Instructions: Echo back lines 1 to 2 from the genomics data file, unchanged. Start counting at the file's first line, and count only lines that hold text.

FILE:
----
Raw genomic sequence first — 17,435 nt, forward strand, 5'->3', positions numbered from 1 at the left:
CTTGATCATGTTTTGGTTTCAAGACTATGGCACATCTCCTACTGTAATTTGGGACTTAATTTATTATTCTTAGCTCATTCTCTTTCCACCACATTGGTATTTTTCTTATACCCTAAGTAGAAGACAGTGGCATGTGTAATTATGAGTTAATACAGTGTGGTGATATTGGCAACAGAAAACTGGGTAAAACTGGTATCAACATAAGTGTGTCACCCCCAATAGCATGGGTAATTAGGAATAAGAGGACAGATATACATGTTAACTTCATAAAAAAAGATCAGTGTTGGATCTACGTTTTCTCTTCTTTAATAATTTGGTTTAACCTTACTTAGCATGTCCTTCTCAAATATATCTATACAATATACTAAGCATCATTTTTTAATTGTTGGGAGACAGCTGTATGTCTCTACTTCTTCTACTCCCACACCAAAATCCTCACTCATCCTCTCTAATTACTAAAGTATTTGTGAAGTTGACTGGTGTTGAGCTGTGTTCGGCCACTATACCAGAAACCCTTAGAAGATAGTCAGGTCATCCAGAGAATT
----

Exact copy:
Raw genomic sequence first — 17,435 nt, forward strand, 5'->3', positions numbered from 1 at the left:
CTTGATCATGTTTTGGTTTCAAGACTATGGCACATCTCCTACTGTAATTTGGGACTTAATTTATTATTCTTAGCTCATTCTCTTTCCACCACATTGGTATTTTTCTTATACCCTAAGTAGAAGACAGTGGCATGTGTAATTATGAGTTAATACAGTGTGGTGATATTGGCAACAGAAAACTGGGTAAAACTGGTATCAACATAAGTGTGTCACCCCCAATAGCATGGGTAATTAGGAATAAGAGGACAGATATACATGTTAACTTCATAAAAAAAGATCAGTGTTGGATCTACGTTTTCTCTTCTTTAATAATTTGGTTTAACCTTACTTAGCATGTCCTTCTCAAATATATCTATACAATATACTAAGCATCATTTTTTAATTGTTGGGAGACAGCTGTATGTCTCTACTTCTTCTACTCCCACACCAAAATCCTCACTCATCCTCTCTAATTACTAAAGTATTTGTGAAGTTGACTGGTGTTGAGCTGTGTTCGGCCACTATACCAGAAACCCTTAGAAGATAGTCAGGTCATCCAGAGAATT